The thatched cottage of friends we spent evening with.

Paris days

Our last three days of this adventure will be spent with Emlyn and Typhaine. With various activities on the plan we started by finding a place to eat dinner.

Heading down the wet but colourful street for dinner in the Latin Quarter on the left bank.

Inside the restaurant where I ordered some delicious Duck - sorry no picture - I was too quick! But there is dessert - blackcurrant gelato with blackcurrant cream - perfect end to a meal!

It would seem that the time here is all about the food - well it is excellent - but in between there is also getting too and fro and wandering various parts of the city. Always interesting, always people heading out and about and loads of buildings, old and new, to wonder at.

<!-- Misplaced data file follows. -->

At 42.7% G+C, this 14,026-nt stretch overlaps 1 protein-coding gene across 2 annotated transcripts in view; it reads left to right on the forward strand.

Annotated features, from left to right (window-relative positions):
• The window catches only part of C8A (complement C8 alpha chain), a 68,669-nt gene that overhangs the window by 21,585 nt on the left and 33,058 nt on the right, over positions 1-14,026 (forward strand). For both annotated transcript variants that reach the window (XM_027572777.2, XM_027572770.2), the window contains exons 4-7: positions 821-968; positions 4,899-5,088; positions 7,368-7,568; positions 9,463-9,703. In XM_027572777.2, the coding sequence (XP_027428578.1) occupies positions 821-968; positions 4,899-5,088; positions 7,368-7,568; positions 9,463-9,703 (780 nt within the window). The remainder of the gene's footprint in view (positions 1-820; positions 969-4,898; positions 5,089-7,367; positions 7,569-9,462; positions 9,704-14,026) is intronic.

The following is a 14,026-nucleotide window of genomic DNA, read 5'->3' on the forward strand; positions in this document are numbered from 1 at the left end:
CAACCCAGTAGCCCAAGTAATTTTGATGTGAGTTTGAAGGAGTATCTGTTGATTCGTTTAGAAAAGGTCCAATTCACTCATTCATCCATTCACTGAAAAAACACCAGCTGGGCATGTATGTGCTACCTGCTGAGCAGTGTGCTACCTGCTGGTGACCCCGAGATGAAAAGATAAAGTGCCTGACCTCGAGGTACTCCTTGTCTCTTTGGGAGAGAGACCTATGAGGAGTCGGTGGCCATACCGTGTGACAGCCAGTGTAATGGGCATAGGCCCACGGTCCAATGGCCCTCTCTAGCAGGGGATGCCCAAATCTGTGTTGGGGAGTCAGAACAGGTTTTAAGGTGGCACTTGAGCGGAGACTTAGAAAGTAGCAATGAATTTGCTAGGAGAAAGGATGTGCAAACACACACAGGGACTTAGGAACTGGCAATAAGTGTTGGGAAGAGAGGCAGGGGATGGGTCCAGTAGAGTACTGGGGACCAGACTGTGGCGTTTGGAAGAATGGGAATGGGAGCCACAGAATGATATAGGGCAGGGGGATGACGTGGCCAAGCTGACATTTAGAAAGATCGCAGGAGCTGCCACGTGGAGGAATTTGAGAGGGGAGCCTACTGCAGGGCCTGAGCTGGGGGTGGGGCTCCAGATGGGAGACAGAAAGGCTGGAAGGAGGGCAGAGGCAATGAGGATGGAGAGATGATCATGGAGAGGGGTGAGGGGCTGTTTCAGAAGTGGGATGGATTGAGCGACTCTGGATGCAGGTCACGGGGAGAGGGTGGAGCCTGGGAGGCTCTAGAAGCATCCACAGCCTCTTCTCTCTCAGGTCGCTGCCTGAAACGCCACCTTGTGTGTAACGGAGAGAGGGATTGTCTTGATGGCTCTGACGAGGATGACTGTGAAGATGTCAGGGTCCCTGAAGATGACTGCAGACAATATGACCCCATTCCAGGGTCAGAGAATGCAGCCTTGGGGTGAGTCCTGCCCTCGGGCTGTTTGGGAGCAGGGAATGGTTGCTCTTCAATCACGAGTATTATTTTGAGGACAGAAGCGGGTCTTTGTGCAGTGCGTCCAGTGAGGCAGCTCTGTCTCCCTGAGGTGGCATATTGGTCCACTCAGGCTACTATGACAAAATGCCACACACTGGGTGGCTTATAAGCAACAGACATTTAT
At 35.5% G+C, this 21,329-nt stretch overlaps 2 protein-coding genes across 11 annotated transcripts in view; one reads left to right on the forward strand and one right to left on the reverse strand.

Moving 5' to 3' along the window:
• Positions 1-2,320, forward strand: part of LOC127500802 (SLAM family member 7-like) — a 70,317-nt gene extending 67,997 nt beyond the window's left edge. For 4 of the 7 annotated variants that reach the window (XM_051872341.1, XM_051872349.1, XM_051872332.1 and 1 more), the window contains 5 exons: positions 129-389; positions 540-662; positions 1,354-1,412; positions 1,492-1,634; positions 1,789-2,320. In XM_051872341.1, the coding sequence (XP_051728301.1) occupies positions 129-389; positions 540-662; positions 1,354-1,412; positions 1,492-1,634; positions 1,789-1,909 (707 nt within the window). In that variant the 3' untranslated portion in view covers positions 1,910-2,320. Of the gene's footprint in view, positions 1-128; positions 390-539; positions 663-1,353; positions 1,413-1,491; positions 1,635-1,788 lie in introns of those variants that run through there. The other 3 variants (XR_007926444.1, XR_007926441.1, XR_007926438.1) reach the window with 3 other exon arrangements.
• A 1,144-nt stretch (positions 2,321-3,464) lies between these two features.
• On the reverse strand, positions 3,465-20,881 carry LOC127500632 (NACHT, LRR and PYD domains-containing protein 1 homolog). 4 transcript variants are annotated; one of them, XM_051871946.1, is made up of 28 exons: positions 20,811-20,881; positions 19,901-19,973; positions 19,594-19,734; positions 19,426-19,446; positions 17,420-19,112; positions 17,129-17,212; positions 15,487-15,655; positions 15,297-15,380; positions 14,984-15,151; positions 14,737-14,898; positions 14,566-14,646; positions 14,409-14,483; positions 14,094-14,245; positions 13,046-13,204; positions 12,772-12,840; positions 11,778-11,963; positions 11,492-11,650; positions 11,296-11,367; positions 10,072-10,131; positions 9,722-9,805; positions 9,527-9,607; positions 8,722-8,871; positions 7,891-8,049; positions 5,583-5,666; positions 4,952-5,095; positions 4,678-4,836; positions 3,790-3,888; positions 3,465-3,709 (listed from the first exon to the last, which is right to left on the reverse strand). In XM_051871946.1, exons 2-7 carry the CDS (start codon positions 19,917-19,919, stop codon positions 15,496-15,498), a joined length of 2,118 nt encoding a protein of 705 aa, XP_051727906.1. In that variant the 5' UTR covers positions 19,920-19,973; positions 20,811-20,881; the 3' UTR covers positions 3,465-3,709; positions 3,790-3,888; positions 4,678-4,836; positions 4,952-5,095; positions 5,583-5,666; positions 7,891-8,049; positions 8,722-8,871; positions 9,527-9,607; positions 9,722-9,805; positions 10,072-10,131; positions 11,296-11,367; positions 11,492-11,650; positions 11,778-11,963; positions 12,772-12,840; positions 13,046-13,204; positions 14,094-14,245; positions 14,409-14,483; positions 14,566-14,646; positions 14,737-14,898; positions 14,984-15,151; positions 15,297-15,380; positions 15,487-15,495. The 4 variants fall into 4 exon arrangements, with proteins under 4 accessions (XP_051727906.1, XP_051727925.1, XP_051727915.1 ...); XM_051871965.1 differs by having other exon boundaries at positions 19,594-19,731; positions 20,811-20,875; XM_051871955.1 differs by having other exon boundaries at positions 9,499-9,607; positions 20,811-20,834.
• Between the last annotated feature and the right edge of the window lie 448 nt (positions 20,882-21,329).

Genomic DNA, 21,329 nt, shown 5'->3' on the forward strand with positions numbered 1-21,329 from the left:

The morning of our second day in Paris offered some more rain but it was very soft and definitely not too cold. We waited outside the Louis Vuitton main office building.

Both of us in front of our delicious lunch!
After eating we walked and found interesting parts of Paris.

Outside the Pompidou Centre - wacky, but fun building.

Toasty warm hat and gloves purchased in Tasmania (Oatlands). Juts right for walking round a cold city in the evening.

Paris on our last day - the sun even came out!

Crossing the bridge towards Musée d'Orsay. Lots of locks on the bridge - go figure.

Musée d'Orsay - way too hectic for any commitment from us to line up so we found somewhere to have lunch!

Better than a chocolate shop.
We head back to the very sunny and hot climes of home early tomorrow. The last three weeks has been packed full of wonderful, generous and warm people as well as lots of fun action. This was somewhat spontaneous visit and it has been most excellent.